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'Cocktail'

By Rita Kempley
Washington Post Staff Writer
July 29, 1988

 


Director:
Roger Donaldson
Cast:
Tom Cruise;
Bryan Brown;
Elisabeth Shue;
Laurence Luckinbill
R
Under 17 restricted


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After all his noise about serious acting, Tom Cruise does "Cocktail," the definitive coffeetable movie. Think of it as "Top Gun" with drink umbrellas, "Flashdance" with juggling bartenders, "The Graduate" in night school. This coming-of-age romance-drama has got no swizzle.

In his first film since "The Color of Money," Cruise plays Brian Flanagan, another cocky youth, who becomes a celebrity bartender on Manhattan's Upper East Side. After learning to juggle bar staples, Brian and his mentor, Doug Coughlin (Bryan Brown), develop a Flying Karamazov Brothers routine and become stars of the club scene.

Brian proves irresistible to women, leading tasteless old Doug to observe, "When you can see the color of their panties, you know you've got what it takes." Brian grins widely. Sometimes he leaps on the bar, and the high-powered clubgoers hush to hear him rap sing: "America, you're devoted to every flavor I've got. America if you'd like to get loaded, just try a shot." As you might well guess, he's an overnight sensation.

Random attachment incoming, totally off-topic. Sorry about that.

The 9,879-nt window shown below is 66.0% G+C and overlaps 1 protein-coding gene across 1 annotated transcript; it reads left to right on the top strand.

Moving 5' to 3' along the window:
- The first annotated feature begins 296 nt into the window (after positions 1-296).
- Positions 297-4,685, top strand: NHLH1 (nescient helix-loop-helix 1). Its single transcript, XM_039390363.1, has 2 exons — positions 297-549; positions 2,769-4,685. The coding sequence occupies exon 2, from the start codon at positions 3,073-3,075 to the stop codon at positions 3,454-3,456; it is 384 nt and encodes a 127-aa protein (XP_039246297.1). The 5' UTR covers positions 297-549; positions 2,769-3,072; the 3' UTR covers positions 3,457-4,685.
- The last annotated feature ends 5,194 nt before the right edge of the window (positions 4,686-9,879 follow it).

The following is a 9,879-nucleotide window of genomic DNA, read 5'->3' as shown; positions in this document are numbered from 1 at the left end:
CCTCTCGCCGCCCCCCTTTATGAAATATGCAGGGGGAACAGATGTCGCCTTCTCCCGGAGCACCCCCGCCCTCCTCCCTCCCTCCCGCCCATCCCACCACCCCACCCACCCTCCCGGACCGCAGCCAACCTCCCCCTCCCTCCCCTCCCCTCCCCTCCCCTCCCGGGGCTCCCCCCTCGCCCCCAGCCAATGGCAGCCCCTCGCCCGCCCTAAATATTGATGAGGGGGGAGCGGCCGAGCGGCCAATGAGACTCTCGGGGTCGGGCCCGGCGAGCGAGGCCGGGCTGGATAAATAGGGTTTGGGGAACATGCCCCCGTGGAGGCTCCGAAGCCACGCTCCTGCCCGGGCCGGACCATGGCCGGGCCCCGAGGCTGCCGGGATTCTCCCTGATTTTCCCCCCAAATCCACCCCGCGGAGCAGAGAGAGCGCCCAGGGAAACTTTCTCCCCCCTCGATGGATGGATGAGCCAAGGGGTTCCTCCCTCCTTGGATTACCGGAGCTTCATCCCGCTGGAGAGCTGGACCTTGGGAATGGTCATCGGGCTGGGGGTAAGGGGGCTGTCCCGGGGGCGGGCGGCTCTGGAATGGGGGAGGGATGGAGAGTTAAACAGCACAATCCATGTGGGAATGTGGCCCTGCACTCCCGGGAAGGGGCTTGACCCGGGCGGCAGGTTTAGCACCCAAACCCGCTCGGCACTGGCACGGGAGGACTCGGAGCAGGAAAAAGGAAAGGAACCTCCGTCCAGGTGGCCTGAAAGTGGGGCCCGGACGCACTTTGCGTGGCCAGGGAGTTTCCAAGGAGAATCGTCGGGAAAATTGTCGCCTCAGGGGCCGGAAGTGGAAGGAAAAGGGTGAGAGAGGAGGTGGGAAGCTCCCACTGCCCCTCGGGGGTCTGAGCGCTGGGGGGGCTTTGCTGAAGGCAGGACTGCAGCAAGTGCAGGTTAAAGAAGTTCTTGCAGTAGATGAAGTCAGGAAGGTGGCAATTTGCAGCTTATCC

Due to the pressures of fame the men's friendship falls apart. Grinning sadly, Brian goes to the Caribbean to find himself, a plot twist that gives director Roger Donaldson a chance to practice up for a "Come back to Jamaica" commercial. Elisabeth Shue, as the love interest Jordan Mooney, arrives and joins the star in several sex scenes in exotic locations. They speak of having children and making them little grass skirts. Alas, Brian is looking for a rich woman who will bankroll him in a business and Jordan, rejected, leaves Jamaica. Still Brian is troubled and grins sadly into his fruit drink to prove it.

Will Brian forget about Jordan? Or will he go to New York and find out she's pregnant? Wouldn't it be ironic if she were secretly rich? These questions and more are dealt with in the intensely hackneyed plot by Heywood Gould, who bases it on his novel, which he based on his life. Donaldson, who directed such powerful movies as "Smash Palace" and "No Way Out," adds gloss and, uncharacteristically, nothing else to this smugly formulaic effort.

Cruise is walking in the footsteps of Troy Donahue and John Travolta here. He does what comes easy. He bumps and grinds and grins till his lips ache. It's a performance with all the integrity of wax fruit. And "Cocktail" is mud in your eye.

Cocktail, rated R, is playing at area theaters.

   
© Copyright 1999 The Washington Post Company

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